What exactly is an electric bike?
More and more people are hearing about eBikes, but as its popularity grows so do misconceptions. Do you pedal? Is it cheating with no health benefits? How do they even work? This blog will break down the eBike to help correct misconceptions and build an overall picture of eBikes today. It will describe the different batteries/motors, the class system, how pedal assistance works, talk about if you get health benefits, and talk about benefits of the eBike.
An electric bike is a bicycle that has a battery-powered motor that provides the rider with assistance. Besides the motor, battery, and computer screen, all other pieces of the bike are traditional bicycle parts. Bikes will often have the battery attached to the tubes of the frame, but you will also occasionally see batteries in the rear rack on a bike. The motor for the bike can be in a hub on the wheel (front or rear) or it will be where the cranks and pedals are on the bike. If the motor is in a wheel, it is called a hub-drive. If it takes the place of the crankset, it is called a mid-drive motor. Mid-drive motors are built in a way that causes no pedaling resistance in the off mode creating a ride feel that is no different than a traditional bike you have ridden before.The mid-drive motor has become the go to for most bike companies becoming the predominant motor on the market today.
Watch the video below to hear Adam talk about what makes an electric bike unique!
Three Class System
eBikes are classified into one of three categories:
- A class one eBike only uses pedal assistance and has a max speed of 20mph. Class 1 is considered a bicycle. Wherever you can ride a bicycle, you can ride a class one bike.
- A class two eBike uses pedal assistance and a throttle, which also has a max speed of 20mph. Class 2 bikes can be ridden almost anywhere a class 1 bicycle can be ridden. There are some counties/states that will not allow Class 2 bikes on naturally paved/dirt/single-track trails.
- A class three eBike is a pedal assist bike that can go up to 28mph. Class 3 bicycles can be ridden on roads and in bike lanes. For most counties/states, they cannot be ridden on any unpaved surface, multi-use trails, or protected bike lanes.
This system has been adopted by almost all eBike companies. It is the prevailing class system as defined by state and local legislatures nationwide. However, not every state has adopted these laws in full yet. For more information on your specific state or more about eBike legislation, visit People For Bikes laws and regulations breakdown.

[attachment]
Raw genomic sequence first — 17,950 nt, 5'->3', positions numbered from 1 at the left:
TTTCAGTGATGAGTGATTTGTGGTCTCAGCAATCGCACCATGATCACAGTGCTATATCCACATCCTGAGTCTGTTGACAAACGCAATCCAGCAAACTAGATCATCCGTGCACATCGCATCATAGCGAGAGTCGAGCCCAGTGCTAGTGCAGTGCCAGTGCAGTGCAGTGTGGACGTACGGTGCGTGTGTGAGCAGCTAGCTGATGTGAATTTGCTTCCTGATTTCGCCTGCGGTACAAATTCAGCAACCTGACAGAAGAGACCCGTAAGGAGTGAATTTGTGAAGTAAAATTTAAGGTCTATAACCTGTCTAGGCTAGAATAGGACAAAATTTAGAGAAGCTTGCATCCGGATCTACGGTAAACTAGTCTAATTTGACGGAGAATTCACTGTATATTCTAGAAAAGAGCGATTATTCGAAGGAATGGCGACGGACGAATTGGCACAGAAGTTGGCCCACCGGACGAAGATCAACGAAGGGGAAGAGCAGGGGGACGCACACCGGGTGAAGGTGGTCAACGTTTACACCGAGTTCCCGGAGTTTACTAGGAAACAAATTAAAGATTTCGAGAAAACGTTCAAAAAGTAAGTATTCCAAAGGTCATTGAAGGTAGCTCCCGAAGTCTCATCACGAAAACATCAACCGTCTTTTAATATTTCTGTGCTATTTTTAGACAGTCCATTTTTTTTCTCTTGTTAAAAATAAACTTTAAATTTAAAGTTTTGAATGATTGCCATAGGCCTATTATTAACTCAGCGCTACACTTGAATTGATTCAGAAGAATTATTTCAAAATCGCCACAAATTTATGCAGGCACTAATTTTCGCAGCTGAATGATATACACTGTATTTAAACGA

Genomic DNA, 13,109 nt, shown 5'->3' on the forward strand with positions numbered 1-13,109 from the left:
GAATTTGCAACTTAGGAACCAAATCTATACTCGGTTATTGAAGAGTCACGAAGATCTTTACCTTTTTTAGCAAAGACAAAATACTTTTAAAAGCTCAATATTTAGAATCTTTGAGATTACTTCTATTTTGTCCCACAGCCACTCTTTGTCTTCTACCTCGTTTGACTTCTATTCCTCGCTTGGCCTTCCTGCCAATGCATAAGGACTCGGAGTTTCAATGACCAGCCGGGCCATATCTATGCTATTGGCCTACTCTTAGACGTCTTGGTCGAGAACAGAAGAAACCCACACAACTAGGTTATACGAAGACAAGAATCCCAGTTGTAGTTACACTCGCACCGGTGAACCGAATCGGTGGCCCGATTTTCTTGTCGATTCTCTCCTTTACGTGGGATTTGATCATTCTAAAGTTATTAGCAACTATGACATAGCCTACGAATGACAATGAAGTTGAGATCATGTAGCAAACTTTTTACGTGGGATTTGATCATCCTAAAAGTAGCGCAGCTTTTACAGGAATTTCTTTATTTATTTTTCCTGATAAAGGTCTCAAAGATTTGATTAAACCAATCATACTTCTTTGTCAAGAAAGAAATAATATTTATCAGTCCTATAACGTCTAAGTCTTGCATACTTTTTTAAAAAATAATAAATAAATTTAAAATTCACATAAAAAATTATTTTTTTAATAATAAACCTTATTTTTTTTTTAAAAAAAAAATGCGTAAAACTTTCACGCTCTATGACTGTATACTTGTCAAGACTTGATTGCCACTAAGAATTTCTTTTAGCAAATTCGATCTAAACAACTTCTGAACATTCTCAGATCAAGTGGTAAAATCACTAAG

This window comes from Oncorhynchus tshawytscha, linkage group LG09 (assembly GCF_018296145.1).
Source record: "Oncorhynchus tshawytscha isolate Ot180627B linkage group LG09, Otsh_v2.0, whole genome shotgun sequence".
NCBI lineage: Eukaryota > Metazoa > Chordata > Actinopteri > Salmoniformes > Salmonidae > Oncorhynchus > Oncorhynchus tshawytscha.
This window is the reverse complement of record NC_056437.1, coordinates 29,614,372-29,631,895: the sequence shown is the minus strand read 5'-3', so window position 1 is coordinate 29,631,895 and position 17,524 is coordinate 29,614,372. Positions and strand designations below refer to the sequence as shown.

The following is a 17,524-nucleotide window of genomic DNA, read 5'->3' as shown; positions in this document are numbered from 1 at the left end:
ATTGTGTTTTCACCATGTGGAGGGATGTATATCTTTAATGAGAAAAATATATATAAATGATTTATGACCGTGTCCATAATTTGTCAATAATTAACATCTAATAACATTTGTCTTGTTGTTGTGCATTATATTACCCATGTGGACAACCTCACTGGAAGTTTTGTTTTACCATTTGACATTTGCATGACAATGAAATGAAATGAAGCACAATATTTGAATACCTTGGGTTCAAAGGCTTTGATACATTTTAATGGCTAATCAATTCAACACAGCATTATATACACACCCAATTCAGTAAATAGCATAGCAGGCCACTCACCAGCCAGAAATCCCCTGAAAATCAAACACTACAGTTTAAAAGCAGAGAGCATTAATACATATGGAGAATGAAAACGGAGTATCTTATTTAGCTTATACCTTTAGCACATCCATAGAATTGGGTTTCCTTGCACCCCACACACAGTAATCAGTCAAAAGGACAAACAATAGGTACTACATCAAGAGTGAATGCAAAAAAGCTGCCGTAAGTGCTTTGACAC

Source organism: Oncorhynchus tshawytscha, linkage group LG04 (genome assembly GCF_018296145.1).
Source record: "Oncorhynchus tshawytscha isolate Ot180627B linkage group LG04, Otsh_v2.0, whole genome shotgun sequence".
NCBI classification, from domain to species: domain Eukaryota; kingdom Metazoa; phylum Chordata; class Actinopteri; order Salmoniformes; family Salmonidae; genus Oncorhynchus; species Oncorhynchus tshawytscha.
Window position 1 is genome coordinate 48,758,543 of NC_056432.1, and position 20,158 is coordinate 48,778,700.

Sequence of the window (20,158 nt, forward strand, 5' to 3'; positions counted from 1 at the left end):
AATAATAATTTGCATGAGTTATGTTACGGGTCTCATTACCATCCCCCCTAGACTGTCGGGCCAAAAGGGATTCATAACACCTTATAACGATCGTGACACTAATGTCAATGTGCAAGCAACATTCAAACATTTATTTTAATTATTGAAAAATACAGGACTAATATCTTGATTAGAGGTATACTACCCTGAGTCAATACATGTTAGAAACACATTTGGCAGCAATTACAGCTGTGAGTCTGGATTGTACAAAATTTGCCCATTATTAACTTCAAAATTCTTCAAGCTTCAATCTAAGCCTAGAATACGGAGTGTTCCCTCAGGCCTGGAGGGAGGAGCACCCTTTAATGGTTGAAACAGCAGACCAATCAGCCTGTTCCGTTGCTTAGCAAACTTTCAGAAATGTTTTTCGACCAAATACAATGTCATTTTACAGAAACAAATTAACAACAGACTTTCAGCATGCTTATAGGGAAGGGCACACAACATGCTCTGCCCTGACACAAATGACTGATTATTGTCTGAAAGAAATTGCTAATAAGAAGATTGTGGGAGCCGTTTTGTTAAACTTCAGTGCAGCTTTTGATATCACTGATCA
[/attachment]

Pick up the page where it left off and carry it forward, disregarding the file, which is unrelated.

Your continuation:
As long as your bike falls within this class system, you do not need any special license to ride the bike nor do you need to register the bike.
What is “pedal assistance?”
The vast majority of eBikes have pedal assistance. Pedal assistance is the motor providing extra power while you pedal. Most bikes will have 3 or 4 levels of assistance that range from a minor assistance for flat ground to a much more powerful assistance to get you up a hill. Pedal assistance on a bike works in one of two ways.
The first kind of sensor is the cadence sensor. The cadence sensor is a sensor on the bike that tracks how fast you are pedaling. It connects to the computer and motor which responds with a certain output of power based on your pedaling. These bikes can have a less intuitive feel as the motor is essentially on if you are pedaling or off when you are coasting. This can be beneficial with people with really bad knees or pretty limiting health conditions. However, a throttle could be just as beneficial, if not more so, for people in this category. For most people, it will feel more like a machine and the rider will feel less in control of the bike as opposed to the torque sensor.
The torque sensor is more popular on high end models as it is better technology creating a better ride feel, but it does cost the manufacturers more to have this system compared to a cheaper cadence sensor. This is why as you move up eBike price point, you often see a switch from cadence to torque sensor. The torque sensor is a sensor built into the crankset or motor that is constantly tracking the amount of power per pedal stroke. The motor and computer then respond with assistance based on how hard you push per stroke. It will have more variance within a select mode while you pedal because the motor is not just on or off, but it is varying its output in conjunction with your output. This creates a ride feel that mimics normal riding conditions. The harder you pedal, the more the motor gives you.